Carbo open to non-abrasive offers

Manchester-based Carbo, the newly refocused industrial abrasives manufacturer and distributor, which this week sold the final part of its Bryan Donkin Engineering subsidiary, has said it would also sell its Carbo plastics and Polybau operations if the right offers came along. Carbo, which changed its name from Hopkinsons this year, said it would raise £2.06m […]

Manchester-based Carbo, the newly refocused industrial abrasives manufacturer and distributor, which this week sold the final part of its Bryan Donkin Engineering subsidiary, has said it would also sell its Carbo plastics and Polybau operations if the right offers came along.

Carbo, which changed its name from Hopkinsons this year, said it would raise £2.06m from the sale of its Chesterfield foundry to a private investor group. Compressors went in February and Valves in June.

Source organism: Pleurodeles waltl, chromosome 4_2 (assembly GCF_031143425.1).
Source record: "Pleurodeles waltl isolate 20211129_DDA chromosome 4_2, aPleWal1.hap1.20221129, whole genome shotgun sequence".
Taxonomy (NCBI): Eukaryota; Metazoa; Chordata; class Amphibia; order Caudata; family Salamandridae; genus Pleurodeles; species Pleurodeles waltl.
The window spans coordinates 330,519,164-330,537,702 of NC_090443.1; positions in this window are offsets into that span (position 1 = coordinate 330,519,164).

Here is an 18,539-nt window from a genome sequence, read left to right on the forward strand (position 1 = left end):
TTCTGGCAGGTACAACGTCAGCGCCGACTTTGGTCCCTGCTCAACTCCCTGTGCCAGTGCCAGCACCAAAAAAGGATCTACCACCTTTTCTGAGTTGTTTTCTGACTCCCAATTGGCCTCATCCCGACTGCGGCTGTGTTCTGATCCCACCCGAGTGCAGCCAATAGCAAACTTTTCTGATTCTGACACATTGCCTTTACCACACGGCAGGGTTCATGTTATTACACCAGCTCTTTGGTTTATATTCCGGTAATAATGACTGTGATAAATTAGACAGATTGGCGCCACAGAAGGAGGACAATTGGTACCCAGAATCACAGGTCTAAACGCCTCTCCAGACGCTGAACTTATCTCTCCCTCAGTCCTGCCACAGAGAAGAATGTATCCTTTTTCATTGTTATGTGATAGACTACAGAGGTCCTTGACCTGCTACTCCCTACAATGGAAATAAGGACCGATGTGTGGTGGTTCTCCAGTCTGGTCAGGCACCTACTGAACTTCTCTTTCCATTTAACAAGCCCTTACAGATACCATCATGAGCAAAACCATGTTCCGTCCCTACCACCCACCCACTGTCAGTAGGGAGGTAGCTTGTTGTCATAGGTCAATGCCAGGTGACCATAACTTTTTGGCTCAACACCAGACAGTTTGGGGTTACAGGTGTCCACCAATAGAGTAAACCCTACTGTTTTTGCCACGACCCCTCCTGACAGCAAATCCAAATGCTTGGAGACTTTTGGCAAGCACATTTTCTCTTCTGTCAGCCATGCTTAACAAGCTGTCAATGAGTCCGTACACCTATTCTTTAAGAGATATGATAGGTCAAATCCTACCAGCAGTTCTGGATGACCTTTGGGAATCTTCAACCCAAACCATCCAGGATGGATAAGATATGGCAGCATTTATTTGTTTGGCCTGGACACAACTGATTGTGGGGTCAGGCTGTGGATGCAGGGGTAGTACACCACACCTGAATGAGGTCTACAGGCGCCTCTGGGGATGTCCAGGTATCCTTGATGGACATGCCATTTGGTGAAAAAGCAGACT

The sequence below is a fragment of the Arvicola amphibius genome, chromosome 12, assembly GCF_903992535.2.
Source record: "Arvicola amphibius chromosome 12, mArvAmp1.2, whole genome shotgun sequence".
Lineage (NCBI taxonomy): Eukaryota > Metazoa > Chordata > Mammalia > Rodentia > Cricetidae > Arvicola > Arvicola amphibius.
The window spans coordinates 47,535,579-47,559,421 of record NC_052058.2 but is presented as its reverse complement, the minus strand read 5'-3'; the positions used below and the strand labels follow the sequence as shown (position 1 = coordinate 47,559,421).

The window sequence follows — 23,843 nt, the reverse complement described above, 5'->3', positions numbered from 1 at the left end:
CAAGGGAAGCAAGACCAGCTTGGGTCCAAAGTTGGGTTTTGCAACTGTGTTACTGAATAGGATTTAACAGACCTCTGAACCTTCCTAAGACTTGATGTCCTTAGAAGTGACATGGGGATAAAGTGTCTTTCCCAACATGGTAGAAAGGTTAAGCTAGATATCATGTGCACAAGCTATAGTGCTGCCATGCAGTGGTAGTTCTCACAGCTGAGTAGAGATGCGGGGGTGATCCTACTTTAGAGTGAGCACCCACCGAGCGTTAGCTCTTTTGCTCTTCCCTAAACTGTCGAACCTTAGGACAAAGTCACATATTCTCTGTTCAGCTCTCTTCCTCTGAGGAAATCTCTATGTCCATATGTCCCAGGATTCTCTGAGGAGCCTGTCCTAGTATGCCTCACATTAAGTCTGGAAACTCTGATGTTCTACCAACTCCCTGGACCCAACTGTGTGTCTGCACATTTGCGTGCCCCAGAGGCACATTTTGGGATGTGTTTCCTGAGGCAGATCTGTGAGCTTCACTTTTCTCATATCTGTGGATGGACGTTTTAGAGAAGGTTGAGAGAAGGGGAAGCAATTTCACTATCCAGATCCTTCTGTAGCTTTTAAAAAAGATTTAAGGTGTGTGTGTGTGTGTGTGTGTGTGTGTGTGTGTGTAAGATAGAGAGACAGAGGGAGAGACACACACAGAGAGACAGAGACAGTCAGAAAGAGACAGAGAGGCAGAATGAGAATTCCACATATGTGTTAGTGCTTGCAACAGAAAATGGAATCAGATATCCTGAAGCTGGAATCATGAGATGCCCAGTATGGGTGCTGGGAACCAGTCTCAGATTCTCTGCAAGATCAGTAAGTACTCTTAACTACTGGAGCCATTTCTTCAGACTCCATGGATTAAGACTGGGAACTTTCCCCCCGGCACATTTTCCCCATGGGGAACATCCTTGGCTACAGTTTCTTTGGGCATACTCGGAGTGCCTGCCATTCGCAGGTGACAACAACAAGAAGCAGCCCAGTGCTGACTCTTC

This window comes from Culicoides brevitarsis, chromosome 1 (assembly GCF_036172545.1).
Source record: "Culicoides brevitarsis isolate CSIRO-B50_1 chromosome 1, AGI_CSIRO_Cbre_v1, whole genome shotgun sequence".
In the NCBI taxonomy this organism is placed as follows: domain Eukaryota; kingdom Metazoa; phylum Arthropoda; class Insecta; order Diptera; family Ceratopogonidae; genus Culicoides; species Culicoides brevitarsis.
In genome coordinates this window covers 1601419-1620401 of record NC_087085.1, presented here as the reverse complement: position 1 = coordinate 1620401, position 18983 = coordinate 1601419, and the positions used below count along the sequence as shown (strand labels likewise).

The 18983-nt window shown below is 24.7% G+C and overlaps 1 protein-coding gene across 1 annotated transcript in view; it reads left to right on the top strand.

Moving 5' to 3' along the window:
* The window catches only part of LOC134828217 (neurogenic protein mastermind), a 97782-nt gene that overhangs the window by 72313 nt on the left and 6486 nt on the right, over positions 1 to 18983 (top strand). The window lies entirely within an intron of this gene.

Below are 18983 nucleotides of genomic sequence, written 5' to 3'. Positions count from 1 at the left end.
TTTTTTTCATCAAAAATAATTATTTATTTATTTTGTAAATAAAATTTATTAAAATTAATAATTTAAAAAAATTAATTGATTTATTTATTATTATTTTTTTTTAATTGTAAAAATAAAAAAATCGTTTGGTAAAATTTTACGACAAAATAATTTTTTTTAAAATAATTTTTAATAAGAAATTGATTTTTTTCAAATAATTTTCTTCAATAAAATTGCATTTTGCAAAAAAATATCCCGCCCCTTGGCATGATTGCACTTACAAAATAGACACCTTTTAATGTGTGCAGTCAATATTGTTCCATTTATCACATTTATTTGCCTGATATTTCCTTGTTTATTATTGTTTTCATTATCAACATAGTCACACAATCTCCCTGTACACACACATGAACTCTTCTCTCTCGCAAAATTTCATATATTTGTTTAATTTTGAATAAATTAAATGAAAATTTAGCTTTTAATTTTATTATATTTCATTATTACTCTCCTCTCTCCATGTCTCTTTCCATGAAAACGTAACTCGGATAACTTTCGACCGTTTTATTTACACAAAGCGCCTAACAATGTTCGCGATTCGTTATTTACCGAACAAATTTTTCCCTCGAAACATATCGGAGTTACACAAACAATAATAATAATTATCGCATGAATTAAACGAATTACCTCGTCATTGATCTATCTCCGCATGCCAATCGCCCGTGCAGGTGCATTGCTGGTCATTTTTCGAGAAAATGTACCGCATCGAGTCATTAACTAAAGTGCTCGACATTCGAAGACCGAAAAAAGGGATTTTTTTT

Interim pre-tax profits announced last week for the year to August were £701,000, up from £411,000 last time, boosted by exceptional credit from the disposal of these two engineering businesses.

Carbo has made savings through integrating and consolidating its abrasive distribution business after acquiring Noble Macaulay, the distributor of industrial abrasives, in March.

Carbo’s decision to focus on abrasives has seen those margins increase to 3.9% this year. Ken Jackson, chief executive, is aiming for 5%.

The other businesses, plastics and polybau, are generating good profits, said Jackson, while admiting that these could eventually be sold off.

Carbo Plastics, a technical trade injection moulder with five UK manufacturing sites, supplies the white goods industry. Although the business experienced a downturn in activity at its Scottish factory following the loss of a customer, this was, said the company, partly offset by solid performances at the other plastics factories. It has margins of 8 10%.

Polybau, which produces polyester concrete surface drainage channels in the UK and Switzerland, also returned to profit this year.